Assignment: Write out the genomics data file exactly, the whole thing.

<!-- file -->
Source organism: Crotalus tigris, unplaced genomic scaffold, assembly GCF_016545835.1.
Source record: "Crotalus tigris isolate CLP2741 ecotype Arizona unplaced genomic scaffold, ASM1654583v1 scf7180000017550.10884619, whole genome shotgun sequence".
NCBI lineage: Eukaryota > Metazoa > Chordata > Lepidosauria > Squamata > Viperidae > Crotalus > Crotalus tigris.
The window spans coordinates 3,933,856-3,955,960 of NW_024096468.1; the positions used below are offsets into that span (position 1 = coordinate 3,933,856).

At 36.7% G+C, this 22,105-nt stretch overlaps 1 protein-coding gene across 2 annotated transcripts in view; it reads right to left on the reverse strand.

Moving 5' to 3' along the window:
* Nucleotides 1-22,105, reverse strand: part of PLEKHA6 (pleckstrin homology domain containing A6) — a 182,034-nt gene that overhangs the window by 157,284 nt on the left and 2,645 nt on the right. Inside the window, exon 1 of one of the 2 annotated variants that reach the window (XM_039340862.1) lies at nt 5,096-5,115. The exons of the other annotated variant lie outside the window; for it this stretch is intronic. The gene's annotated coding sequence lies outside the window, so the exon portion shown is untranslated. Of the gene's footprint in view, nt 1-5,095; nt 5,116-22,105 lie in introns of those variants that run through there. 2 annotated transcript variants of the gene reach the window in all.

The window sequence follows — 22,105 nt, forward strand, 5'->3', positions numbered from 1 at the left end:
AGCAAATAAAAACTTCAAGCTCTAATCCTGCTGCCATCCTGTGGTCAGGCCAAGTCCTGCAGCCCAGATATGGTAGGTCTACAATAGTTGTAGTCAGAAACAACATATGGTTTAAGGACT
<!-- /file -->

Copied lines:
Source organism: Crotalus tigris, unplaced genomic scaffold, assembly GCF_016545835.1.
Source record: "Crotalus tigris isolate CLP2741 ecotype Arizona unplaced genomic scaffold, ASM1654583v1 scf7180000017550.10884619, whole genome shotgun sequence".
NCBI lineage: Eukaryota > Metazoa > Chordata > Lepidosauria > Squamata > Viperidae > Crotalus > Crotalus tigris.
The window spans coordinates 3,933,856-3,955,960 of NW_024096468.1; the positions used below are offsets into that span (position 1 = coordinate 3,933,856).

At 36.7% G+C, this 22,105-nt stretch overlaps 1 protein-coding gene across 2 annotated transcripts in view; it reads right to left on the reverse strand.

Moving 5' to 3' along the window:
* Nucleotides 1-22,105, reverse strand: part of PLEKHA6 (pleckstrin homology domain containing A6) — a 182,034-nt gene that overhangs the window by 157,284 nt on the left and 2,645 nt on the right. Inside the window, exon 1 of one of the 2 annotated variants that reach the window (XM_039340862.1) lies at nt 5,096-5,115. The exons of the other annotated variant lie outside the window; for it this stretch is intronic. The gene's annotated coding sequence lies outside the window, so the exon portion shown is untranslated. Of the gene's footprint in view, nt 1-5,095; nt 5,116-22,105 lie in introns of those variants that run through there. 2 annotated transcript variants of the gene reach the window in all.

The window sequence follows — 22,105 nt, forward strand, 5'->3', positions numbered from 1 at the left end:
AGCAAATAAAAACTTCAAGCTCTAATCCTGCTGCCATCCTGTGGTCAGGCCAAGTCCTGCAGCCCAGATATGGTAGGTCTACAATAGTTGTAGTCAGAAACAACATATGGTTTAAGGACT